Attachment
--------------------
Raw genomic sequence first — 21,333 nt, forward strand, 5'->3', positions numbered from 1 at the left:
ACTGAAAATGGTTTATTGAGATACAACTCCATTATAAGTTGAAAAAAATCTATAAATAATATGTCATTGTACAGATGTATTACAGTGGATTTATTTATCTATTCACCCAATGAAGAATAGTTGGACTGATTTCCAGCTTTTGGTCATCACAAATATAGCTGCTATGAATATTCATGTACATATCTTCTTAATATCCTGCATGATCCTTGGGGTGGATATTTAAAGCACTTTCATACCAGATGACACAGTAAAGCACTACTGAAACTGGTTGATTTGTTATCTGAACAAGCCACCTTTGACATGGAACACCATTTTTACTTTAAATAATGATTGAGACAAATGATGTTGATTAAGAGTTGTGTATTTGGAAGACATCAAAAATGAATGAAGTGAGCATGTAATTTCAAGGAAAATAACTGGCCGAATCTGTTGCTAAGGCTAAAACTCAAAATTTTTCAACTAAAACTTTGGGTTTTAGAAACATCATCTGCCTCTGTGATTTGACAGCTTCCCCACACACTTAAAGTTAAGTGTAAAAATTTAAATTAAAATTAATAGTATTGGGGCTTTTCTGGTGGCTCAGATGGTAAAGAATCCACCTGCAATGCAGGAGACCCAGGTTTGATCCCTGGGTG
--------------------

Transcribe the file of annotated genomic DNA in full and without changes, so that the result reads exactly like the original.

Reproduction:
Raw genomic sequence first — 21,333 nt, forward strand, 5'->3', positions numbered from 1 at the left:
ACTGAAAATGGTTTATTGAGATACAACTCCATTATAAGTTGAAAAAAATCTATAAATAATATGTCATTGTACAGATGTATTACAGTGGATTTATTTATCTATTCACCCAATGAAGAATAGTTGGACTGATTTCCAGCTTTTGGTCATCACAAATATAGCTGCTATGAATATTCATGTACATATCTTCTTAATATCCTGCATGATCCTTGGGGTGGATATTTAAAGCACTTTCATACCAGATGACACAGTAAAGCACTACTGAAACTGGTTGATTTGTTATCTGAACAAGCCACCTTTGACATGGAACACCATTTTTACTTTAAATAATGATTGAGACAAATGATGTTGATTAAGAGTTGTGTATTTGGAAGACATCAAAAATGAATGAAGTGAGCATGTAATTTCAAGGAAAATAACTGGCCGAATCTGTTGCTAAGGCTAAAACTCAAAATTTTTCAACTAAAACTTTGGGTTTTAGAAACATCATCTGCCTCTGTGATTTGACAGCTTCCCCACACACTTAAAGTTAAGTGTAAAAATTTAAATTAAAATTAATAGTATTGGGGCTTTTCTGGTGGCTCAGATGGTAAAGAATCCACCTGCAATGCAGGAGACCCAGGTTTGATCCCTGGGTG